The Sailor's Hornpipe

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The Sailor's Hornpipe (also known as The College Hornpipe and Jack's the Lad[1]) is a traditional hornpipe melody with origins in the Royal Navy.[2]

History[edit]

The usual tune for this dance was first printed as the "College Hornpipe" in 1797 or 1798 by J. Dale of London.[3] It was found in manuscript collections before then – for instance the fine syncopated version in the William Vickers manuscript, written on Tyneside, dated 1770.[4] The dance imitates the life of a sailor and their duties aboard ship. Due to the small space that the dance required, and no need for a partner, the dance was popular on-board ship.[5]

Samuel Pepys referred to it in his diary as "The Jig of the Ship" and Captain Cook, who took a piper on at least one voyage, is noted to have ordered his men to dance the hornpipe in order to keep them in good health.[5] The dance on-ship became less common when fiddlers ceased to be included in ships' crew members.

In dramatic stage productions, from around the sixteenth century, a popular feature was a sea dance. But the nineteenth century saw the more familiar form of the "sailors' hornpipe" introduced. Nautical duties (for example the hauling of ropes, rowing, climbing the rigging and saluting) provided the dance movements.

During the Last Night of the Proms in London, when the tune is played as part of Sir Henry Wood's Fantasia on British Sea Songs, the spectators bring miniature foghorns and party horns and blow them along to the music, creating a loud, frenetic finale as the music reaches its fastest speed.[6]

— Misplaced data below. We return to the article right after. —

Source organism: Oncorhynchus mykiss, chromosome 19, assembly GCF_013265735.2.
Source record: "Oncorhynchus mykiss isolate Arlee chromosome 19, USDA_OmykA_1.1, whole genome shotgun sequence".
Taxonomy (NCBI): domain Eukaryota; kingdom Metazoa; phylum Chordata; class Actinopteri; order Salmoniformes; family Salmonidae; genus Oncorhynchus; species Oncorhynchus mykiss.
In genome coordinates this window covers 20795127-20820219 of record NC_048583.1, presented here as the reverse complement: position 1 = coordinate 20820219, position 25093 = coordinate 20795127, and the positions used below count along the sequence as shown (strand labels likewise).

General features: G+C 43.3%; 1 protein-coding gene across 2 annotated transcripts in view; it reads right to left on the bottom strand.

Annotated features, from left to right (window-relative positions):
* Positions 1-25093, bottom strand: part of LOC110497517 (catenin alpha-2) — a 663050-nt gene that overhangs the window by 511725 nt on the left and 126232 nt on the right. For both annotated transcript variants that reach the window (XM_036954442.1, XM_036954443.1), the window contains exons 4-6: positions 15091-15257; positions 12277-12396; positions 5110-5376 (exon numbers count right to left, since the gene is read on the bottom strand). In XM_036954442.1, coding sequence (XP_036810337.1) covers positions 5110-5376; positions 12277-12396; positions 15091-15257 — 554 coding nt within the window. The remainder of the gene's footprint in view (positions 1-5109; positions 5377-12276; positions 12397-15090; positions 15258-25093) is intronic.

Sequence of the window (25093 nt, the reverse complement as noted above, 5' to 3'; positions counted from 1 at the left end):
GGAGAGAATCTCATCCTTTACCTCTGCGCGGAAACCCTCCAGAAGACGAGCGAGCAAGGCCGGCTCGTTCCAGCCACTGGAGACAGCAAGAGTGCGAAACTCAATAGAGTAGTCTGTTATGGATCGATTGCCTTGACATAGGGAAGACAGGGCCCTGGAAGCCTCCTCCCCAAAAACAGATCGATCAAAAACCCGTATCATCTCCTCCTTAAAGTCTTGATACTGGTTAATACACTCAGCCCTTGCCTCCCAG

The tune was played in the animated Popeye cartoons beginning in the 1930s, usually as the first part of the opening credits theme, which then segued into an instrumental of "I'm Popeye the Sailor Man".

Recordings[edit]

This tune has been recorded by:

References[edit]

  1. ^ "MacJams.com – Song: The Sailor's Hornpipe by Andronis". Macjams.com. Retrieved 12 January 2021.
  2. ^ "The sailor's hornpipe dance". Rmg.co.uk. 11 August 2015. Retrieved 12 January 2021.
  3. ^ "SAIL AWAY LADIES [1A]". Ibiblio.org. Retrieved 12 January 2021.
  4. ^ [1][dead link]
  5. ^ a b "What are the origins of the sailor's hornpipe? : Frequently asked questions : Maritime, sea & ships : Fact files & in-depth : Learning : NMM". Nmm.ac.uk. Retrieved 12 January 2021.
  6. ^ Video on YouTube